Osama Siblani’s Arab-American News reports on last week’s mass unity rally (60 people or so, including children, though some sources have disputed even that high number) in front of Dearborn City Hall. “Local Arab Americans call for national unity”). Organized by local activist Tarek Baydoun, the rally was billed as a call for “national unity” and solidarity among the local Lebanese, Palestinians, and Iraqis in the face of increasing infighting in the Arab Middle East.
Youngblood Baydoun has been getting around: from involvement in a student-election fraud investigation at UM-Dearborn last year, ("SG ELECTIONS UNDER FIRE AGAIN"), to working for the college to divest from Israel, ("U-M Dearborn Passes Divestment Resolution"), to attacking critics of the proposed UM-Dearborn foot baths as "ideologically charged, right-wing bloggers" spreading "vitriolic, Islamaphobic rhetoric over the footbaths."
Said Baydoun, “It is time for us to tell our own stories and plot our own destinies. Unity is needed…that will help us forge a brighter future for our community and the oppressed people in the Middle East and around the world.”
Fellow activist Rashid Baydoun said, “We are here in solidarity with the Palestinian, Iraqi, and Lebanese people. We want to let the American public know we are united.”
Attendee Imam Mohammed Ali Elahi also spoke out on the subject of national unity, actually quoting the Pledge of Allegiance, “I think unity and justice are the foundations of our faith. We are one nation under God, and we are one family.”
Except when the imam talked about being “one nation under God,” he wasn't talking about the American nation, but the Islamic nation, the ummah:
“We are one family under God, one humanity under God. Unity comes from God, disunity comes from Satan.”
The article portrays Imam Hisham Husseiny expanding on this idea.
"Quoting the Qur'an, he reminded the audience that, ‘The believers are like one body through their love, harmony, unity, and suffering. If one person suffers, the whole nation suffers. So wherever you grow a rose, it will bloom from America to Iraq to Lebanon to Palestine.’”
Any religion worthy of the name recognizes that obedience and devotion to one’s faith must come before even national loyalty. If forced to choose, I am a Catholic first, before I am an American.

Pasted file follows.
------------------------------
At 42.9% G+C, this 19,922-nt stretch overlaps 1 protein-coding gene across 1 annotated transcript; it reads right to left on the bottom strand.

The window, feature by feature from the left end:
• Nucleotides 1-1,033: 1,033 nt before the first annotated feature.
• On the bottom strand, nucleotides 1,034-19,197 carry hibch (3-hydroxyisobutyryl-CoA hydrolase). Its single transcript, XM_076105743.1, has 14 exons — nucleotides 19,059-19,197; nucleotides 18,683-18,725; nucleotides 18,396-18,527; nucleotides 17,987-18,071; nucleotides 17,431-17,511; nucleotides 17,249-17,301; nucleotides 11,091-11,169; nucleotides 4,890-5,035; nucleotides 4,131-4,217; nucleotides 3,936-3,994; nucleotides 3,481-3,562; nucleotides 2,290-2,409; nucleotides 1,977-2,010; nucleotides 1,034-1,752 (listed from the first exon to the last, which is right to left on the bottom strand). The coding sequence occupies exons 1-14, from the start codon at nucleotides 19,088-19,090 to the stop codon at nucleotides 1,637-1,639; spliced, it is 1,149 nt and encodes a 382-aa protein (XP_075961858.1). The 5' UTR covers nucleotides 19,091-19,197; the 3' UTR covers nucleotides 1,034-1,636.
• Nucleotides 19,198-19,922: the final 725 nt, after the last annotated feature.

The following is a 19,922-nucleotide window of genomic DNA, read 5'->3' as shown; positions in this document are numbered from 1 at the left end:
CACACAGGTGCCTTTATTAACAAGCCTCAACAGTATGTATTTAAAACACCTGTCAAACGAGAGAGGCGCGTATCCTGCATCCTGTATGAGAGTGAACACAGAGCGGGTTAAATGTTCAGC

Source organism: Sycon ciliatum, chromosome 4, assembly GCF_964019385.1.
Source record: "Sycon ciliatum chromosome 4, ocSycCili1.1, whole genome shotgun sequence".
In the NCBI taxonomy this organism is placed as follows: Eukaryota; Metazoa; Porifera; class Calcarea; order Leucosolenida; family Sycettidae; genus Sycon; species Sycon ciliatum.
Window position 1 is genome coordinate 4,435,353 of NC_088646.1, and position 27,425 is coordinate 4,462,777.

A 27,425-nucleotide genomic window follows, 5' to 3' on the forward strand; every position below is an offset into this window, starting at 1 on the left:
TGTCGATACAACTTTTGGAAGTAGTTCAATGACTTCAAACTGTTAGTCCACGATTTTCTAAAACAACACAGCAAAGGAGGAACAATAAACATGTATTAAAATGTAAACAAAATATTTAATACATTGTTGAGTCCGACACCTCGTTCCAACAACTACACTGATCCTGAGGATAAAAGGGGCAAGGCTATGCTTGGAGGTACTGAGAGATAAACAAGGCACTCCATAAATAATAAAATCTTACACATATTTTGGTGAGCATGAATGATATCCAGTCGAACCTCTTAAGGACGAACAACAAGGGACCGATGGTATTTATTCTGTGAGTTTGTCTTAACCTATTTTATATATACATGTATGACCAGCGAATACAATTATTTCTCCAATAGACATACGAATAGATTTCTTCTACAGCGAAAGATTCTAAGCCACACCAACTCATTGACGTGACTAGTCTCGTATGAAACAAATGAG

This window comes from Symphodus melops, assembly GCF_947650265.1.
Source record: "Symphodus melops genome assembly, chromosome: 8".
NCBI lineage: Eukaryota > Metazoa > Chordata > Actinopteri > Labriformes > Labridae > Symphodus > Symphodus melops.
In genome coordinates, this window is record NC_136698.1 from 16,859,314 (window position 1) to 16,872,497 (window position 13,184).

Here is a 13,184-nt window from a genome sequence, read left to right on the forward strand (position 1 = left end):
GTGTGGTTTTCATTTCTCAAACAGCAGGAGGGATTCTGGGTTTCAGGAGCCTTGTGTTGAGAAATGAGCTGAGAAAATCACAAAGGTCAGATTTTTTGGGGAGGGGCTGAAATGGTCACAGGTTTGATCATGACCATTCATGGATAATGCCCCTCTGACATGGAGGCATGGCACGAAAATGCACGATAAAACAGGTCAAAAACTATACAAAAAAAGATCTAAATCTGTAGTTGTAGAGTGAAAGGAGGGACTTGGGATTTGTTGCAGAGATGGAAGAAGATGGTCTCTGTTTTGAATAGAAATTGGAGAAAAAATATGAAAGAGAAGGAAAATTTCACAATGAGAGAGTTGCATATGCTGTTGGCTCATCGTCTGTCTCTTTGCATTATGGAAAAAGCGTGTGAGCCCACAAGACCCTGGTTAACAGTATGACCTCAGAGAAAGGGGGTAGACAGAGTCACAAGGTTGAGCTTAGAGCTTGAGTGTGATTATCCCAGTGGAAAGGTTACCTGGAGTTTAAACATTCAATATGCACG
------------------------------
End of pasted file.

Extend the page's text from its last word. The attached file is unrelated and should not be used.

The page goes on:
But most of the time, we are not forced to choose, which is why people of almost every faith have been able to come to America and practice their various religions without having to renounce either citizenship or patriotism. It is also the reason we usually discuss our ultimate loyalties within our own religious communities, rather than wrapping them around bricks to throw defiantly at our benighted fellow citizens.
That's why I say, almost every faith has been able to blend into America, because there is always that exception one simply must make for Islam.
We noted the other day the self-defeating program of Muslim activists who engage in the most extreme rhetoric or tactics of intimidation against critics of any kind, while at the same time howling that Americans aren't any less suspicious of Muslims than they were immediately after 9/11.
Last week’s rally fits the pattern. The organizers say they wanted to “let the American public know we are united.” But united with whom? With the American public? No, but “… with the Palestinian, Iraqi, and Lebanese people.” With the “believers,” with the “one family,” with “humanity,” as defined by Islam. In other words, it's "Hey, America, we're united--WITH EACH OTHER. You go to hell! And what do you mean you don't trust us?"
By the way, the term “humanity” doesn’t include kaffirs like you and me.
And for all the talk about growing roses, Siblani drags the whole rainbow unity project back down to Earth when he prattles on about “how mature” these young firebrands are “regarding our causes. It is the first time in which Iraqis, Lebanese, and Palestinians stand together to condemn the same cause, the occupation. It is the occupation that is the source of all problems in the Arab world."
Siblani was unclear which “occupation” he had in mind, whether the old chestnut about the "illegal" occupation of Israel by Israelis, or the “occupation” of Iraq by a liberating coalition, both of which he hates. (For a better idea of where Siblani’s sympathies lie, take a look at a fawning pro-al-Sadr piece he just published in his newspaper. (“Iraq passes resolution to end occupation”)).
Or, there is always the occupation of Islamic lands by even a single infidel soldier--the ummah hates that one, too.
And it's not very encouraging to see that Siblani views the rally’s participants as “Iraqis, Lebanese, and Palestinians”--not as Americans.
Americans of all kinds, who owe no allegiance to the Prophet, can claim a respectable record of showing solidarity with “Iraqis, Lebanese, and Palestinians,” because as a nation we have shed blood to defend them (Iraq and Lebanon), or suffered through decades of costly and thankless frustration in an effort to foster the blooming of sanity in a wasteland of implacable hatred and revenge (Palestine).
We at Dearborn Underground are not in the business of advising Islamic leaders on how to do better PR with the American public. We’re much too busy commenting on the details of the bad public relations they’re already practicing as if by rote.
But for those who are trying to decide whether or not it’s true that Muslims in America are doing their best to blend in, this sort of public theater is worth a serious look.